To get back to my point, I don’t think we white western types know how to grieve very well at all. It all seems to be tied up with nonsense about stiff upper lips and “just getting on with things” and “pulling oneself together” and “putting the past behind us”. Of course, all of this is true. And it is certainly not that people don’t care or that there is a lack of support. It is just that there is a sense in which we often tend to deal with grief as an inconvenience rather than a necessity. What I have come to see, which I did not see before as clearly as I do now, is that the only grief which does not end, is the grief which has not been fully faced. That can happen in a number of ways: By idealising the deceased person; or by suppressing one’s grief; or, conversely, by hanging onto feelings of sorrow and failing to resume one’s life fully at some point after the death. There will be some who see perpetual sorrow as a testimony to their love. Consequently it is easy to get stuck in time, believing that by holding onto the pain, you are holding onto the memories. What is true, though, is that sadness is a natural part of life, but self-pity immobilises.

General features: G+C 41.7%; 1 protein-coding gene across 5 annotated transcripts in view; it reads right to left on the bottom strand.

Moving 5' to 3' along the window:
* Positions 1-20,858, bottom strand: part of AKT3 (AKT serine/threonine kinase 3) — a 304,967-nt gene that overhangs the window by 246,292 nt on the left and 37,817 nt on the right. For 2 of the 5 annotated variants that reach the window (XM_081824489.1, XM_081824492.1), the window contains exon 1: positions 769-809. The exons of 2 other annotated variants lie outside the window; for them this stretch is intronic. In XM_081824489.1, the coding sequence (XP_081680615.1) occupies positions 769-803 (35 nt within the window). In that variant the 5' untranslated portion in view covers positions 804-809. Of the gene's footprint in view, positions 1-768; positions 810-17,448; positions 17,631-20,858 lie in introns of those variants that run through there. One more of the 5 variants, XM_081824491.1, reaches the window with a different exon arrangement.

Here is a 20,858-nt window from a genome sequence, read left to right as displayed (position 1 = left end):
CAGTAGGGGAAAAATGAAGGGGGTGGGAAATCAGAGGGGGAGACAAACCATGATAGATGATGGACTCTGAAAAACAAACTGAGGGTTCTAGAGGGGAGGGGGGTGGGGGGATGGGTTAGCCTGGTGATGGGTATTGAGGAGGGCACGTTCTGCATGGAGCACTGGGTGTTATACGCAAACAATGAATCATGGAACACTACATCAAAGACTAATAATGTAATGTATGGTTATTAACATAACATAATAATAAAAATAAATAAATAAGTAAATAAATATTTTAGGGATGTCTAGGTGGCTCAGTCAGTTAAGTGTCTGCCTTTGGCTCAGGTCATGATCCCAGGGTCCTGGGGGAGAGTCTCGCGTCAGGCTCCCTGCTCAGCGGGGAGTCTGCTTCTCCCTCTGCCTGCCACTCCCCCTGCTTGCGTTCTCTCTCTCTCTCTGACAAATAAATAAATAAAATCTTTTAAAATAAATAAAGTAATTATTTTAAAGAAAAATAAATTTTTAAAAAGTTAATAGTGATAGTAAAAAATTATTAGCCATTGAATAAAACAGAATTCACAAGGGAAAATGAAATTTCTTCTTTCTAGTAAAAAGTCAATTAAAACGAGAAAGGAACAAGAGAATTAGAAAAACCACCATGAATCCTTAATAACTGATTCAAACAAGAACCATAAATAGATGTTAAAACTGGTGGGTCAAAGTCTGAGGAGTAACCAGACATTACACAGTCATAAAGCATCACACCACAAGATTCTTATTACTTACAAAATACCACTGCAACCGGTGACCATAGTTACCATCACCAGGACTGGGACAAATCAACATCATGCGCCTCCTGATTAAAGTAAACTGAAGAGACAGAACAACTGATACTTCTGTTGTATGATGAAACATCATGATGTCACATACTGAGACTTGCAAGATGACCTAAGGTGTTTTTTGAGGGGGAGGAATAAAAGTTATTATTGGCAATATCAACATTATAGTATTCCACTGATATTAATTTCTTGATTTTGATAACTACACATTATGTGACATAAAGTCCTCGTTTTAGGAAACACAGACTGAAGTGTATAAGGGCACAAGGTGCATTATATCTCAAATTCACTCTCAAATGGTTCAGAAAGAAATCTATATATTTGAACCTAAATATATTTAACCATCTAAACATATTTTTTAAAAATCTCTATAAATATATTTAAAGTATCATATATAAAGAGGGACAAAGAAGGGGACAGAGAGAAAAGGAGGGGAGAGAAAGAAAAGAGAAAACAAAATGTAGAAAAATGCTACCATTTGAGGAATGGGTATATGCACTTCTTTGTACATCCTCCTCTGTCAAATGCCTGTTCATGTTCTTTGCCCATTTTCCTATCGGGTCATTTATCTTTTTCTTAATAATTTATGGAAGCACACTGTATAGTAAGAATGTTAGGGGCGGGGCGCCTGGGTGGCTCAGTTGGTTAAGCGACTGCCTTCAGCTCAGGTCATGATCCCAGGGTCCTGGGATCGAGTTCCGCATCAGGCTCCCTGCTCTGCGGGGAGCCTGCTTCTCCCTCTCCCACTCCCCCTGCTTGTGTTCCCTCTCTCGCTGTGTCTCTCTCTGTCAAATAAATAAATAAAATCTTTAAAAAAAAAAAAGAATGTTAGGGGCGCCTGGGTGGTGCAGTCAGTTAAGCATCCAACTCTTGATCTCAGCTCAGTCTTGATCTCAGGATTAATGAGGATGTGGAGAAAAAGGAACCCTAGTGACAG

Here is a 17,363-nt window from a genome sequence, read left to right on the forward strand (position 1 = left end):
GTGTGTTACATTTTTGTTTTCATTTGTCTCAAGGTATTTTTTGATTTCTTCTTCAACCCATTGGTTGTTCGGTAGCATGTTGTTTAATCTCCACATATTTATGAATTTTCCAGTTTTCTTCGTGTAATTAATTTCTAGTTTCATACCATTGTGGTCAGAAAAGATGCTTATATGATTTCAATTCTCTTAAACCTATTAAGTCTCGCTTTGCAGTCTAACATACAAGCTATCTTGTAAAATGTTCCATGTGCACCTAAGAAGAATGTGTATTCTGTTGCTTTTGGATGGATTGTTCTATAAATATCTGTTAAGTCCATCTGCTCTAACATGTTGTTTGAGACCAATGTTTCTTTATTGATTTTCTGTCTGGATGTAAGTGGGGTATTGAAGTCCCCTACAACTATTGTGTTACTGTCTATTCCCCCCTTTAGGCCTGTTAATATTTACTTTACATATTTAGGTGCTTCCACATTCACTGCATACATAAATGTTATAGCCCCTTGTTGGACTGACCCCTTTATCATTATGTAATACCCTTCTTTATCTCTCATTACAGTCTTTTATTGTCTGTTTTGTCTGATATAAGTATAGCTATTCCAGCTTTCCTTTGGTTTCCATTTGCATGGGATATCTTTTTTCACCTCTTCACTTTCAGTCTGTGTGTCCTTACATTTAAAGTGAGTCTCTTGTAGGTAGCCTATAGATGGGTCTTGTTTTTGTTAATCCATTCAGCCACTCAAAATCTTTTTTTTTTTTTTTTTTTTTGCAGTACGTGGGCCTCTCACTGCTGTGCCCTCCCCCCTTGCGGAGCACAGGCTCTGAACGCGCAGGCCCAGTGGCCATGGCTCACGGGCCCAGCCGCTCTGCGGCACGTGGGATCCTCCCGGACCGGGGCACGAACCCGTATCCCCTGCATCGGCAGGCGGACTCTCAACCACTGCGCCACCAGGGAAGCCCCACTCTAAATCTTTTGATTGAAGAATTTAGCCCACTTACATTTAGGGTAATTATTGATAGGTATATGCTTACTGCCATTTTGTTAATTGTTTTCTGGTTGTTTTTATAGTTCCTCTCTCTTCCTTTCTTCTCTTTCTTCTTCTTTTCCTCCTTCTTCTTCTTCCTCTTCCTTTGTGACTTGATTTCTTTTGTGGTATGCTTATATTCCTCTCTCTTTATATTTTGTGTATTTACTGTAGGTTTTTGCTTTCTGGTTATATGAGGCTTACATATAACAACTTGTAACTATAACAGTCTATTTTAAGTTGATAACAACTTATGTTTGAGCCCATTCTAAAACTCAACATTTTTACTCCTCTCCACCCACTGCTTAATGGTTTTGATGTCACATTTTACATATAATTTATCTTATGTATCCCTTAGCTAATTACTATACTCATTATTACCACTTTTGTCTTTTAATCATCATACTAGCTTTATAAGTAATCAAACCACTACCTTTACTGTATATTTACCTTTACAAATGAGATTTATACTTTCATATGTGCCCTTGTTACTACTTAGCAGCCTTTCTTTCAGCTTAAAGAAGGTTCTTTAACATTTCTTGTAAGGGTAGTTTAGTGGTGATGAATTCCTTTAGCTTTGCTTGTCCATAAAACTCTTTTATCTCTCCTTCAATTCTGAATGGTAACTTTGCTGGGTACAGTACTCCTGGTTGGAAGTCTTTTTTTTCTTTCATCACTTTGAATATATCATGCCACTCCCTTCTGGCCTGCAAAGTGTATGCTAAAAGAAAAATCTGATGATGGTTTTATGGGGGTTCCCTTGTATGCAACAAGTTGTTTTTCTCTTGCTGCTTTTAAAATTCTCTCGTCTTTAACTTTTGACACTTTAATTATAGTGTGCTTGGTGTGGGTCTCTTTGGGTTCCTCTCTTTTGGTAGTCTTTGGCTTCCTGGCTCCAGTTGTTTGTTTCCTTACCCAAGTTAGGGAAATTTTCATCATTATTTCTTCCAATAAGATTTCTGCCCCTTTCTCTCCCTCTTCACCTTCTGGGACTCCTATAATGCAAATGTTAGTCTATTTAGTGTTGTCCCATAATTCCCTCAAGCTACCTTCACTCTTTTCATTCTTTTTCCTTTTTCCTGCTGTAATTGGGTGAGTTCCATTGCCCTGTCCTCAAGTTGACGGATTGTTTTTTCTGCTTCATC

The psychological boffins tell us that there are basically three stages to the grieving process and it doesn’t really matter what cultural persuasion one comes from. The first stage is basically shock. The second is a period of suffering and disorganisation. The third is a period of reorganisation. It does not really matter how long it takes to move from the first to the last, but it is critically important that there is movement. After the trauma of the second stage, with its sense of numbness; its preoccupations with last encounters and unfinished business; its feelings of abandonment and guilt and anger and blame, it is important to move on. Or even if one cannot do that immediately, at least it is important to know that this is the direction in which one should be moving.

What I learnt over the few months after the death was that it is crucial to experience all the feelings which the death has brought about for me, but it is equally crucial to say goodbye and to resume my life. That does not mean the end of the love or the memories. It does mean that I did learn to accept the death and in time, the pain and the sorrow lessened as well. And eventually (and this I do believe), in the words of Mother Julian of Norwich, “All things will be well, and all manner of thing will be well”.